The trafficking in stolen, looted, or forged art, antiquities, and other cultural objects benefits criminal organizations and terrorist groups, erodes the legal art market, and harms our relationships with foreign partners and allies. To combat trafficking, U.S. law enforcement personnel received specialize training on trends in illicit trade.The trafficking in stolen, looted, or forged art, antiquities, and other cultural objects benefits criminal organizations and terrorist groups, erodes the legal art market, and harms our relationships with foreign partners and allies. To combat trafficking, U.S. law enforcement personnel received specialize training on trends in illicit trade.In June 2021, the U.S. Department of State’s Cultural Antiquities Task Force (CATF) held a virtual training workshop for federal law enforcement to enhance their knowledge about ancient and historic manuscripts such as handwritten books, letters, or other documents. The training brought together over 100 participants from Homeland Security Investigations (HSI), Customs and Border Protection, the Federal Bureau of Investigation (FBI), the Internal Revenue Service, Library of Congress, the State Department, the Smithsonian Institution, international partners, and representatives from U.S. universities and the private sector. Federal investigators and customs officers learned how to identify potentially looted or stolen manuscripts, how to work with manuscript experts, and how to properly photograph and handle manuscripts.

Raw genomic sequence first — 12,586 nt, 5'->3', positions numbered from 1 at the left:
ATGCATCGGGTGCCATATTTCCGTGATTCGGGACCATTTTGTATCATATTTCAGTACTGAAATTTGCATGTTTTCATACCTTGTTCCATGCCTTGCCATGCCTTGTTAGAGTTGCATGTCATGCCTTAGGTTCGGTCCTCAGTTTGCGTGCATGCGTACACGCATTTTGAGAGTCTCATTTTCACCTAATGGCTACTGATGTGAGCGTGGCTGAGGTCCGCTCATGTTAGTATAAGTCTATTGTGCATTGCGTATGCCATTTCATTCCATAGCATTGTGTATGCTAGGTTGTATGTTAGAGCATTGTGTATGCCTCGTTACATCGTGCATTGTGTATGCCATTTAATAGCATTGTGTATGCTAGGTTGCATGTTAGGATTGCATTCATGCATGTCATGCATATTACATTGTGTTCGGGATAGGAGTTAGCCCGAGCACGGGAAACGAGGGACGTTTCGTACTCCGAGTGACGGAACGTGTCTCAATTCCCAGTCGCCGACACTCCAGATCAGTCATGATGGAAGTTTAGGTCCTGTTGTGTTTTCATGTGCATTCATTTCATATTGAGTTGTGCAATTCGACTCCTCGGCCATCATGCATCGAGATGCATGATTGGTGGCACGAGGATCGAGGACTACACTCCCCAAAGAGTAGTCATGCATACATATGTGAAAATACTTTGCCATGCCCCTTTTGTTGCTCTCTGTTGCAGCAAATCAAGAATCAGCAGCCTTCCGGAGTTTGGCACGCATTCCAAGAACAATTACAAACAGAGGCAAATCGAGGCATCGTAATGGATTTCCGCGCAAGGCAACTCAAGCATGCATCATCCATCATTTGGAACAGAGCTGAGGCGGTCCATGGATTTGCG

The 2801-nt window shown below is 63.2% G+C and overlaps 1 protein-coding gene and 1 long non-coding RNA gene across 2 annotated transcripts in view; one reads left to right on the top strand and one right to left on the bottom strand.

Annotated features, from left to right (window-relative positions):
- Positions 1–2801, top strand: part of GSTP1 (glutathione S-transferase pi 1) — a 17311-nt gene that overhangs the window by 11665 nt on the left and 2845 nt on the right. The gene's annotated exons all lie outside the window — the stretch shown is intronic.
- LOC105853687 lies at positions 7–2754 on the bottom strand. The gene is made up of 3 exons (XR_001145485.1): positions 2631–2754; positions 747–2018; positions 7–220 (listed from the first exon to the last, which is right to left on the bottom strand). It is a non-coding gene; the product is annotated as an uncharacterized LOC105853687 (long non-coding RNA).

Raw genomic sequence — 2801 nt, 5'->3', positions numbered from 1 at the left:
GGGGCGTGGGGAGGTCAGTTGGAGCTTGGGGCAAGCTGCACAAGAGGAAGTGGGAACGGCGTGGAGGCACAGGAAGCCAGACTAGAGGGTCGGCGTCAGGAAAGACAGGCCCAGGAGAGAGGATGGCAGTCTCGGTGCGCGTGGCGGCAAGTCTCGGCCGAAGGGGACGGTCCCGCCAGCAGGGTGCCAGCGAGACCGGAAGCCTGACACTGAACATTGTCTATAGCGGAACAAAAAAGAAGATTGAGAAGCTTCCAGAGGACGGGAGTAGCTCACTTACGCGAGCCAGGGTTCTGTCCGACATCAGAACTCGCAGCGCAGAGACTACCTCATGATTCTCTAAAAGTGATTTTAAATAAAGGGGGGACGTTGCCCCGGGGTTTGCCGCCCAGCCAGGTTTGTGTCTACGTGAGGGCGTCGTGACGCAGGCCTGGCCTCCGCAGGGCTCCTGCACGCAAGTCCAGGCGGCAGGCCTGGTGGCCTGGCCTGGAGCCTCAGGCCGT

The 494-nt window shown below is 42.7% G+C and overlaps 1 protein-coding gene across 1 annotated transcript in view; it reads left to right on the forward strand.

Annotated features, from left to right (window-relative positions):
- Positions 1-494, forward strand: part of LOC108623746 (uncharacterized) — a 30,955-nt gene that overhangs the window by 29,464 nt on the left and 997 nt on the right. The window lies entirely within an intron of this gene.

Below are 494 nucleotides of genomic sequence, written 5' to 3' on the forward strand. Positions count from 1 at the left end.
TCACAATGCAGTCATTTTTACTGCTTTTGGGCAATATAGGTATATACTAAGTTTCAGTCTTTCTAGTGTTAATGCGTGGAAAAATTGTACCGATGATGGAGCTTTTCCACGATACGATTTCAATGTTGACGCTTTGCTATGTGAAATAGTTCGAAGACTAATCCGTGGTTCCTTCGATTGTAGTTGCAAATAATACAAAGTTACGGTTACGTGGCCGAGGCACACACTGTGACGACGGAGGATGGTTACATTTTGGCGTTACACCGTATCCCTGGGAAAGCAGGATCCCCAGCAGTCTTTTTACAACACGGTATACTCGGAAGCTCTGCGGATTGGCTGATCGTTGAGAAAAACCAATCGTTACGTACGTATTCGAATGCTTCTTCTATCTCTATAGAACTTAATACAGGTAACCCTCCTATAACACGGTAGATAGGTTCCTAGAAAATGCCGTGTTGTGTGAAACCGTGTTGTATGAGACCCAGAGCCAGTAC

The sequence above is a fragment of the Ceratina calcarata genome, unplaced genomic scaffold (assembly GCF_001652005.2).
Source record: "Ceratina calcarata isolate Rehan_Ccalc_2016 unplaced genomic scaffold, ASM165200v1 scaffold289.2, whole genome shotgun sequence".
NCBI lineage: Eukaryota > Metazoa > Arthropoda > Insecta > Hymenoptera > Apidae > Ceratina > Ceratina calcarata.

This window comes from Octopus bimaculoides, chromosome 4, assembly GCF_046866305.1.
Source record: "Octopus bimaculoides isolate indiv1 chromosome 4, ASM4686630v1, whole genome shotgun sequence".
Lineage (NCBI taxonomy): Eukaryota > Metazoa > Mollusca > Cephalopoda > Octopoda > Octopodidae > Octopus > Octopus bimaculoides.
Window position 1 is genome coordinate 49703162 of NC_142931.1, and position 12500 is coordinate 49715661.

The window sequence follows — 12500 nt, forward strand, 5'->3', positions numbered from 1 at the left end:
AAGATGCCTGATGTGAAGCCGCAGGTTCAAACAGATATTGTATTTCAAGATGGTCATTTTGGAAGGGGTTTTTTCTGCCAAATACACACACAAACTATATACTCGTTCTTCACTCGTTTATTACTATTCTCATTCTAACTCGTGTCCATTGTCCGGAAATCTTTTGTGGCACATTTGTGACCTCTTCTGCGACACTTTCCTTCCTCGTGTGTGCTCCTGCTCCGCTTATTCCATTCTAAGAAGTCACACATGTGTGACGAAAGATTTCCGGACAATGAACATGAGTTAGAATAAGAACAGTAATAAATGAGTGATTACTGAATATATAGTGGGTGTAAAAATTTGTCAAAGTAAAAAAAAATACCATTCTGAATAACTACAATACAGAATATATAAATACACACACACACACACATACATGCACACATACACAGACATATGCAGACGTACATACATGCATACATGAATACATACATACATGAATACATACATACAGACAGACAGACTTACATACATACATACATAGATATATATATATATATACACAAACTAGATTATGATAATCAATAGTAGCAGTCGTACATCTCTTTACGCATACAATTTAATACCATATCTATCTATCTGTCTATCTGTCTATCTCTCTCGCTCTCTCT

This training was the second in a series of virtual anti-trafficking workshops supported by the CATF and organized by the Smithsonian Institution’s Museum Conservation Institute, HSI, and FBI. The workshops provided U.S. law enforcement with knowledge and capabilities to help identify, investigate, and prosecute activities related to some of the most-trafficked categories of cultural property.
This workshop supplemented the CATF’s annual training program that, in partnership with HSI and Smithsonian, has now trained over 360 law enforcement personnel since 2009. Collectively, members of the CATF have successfully repatriated more than 20,000 pieces of cultural property to more than 45 countries since 2004.
About the Cultural Antiquities Task Force
Created by the State Department in 2004 at the direction of Congress, the CATF comprises federal agencies that share a common mission to combat antiquities trafficking in the United States and abroad. Since its creation, the CATF has supported more than 100 domestic and international cultural property training programs. CATF is a law enforcement focused working group of the Cultural Heritage Coordinating Committee. Both are managed by the State Department’s Cultural Heritage Center.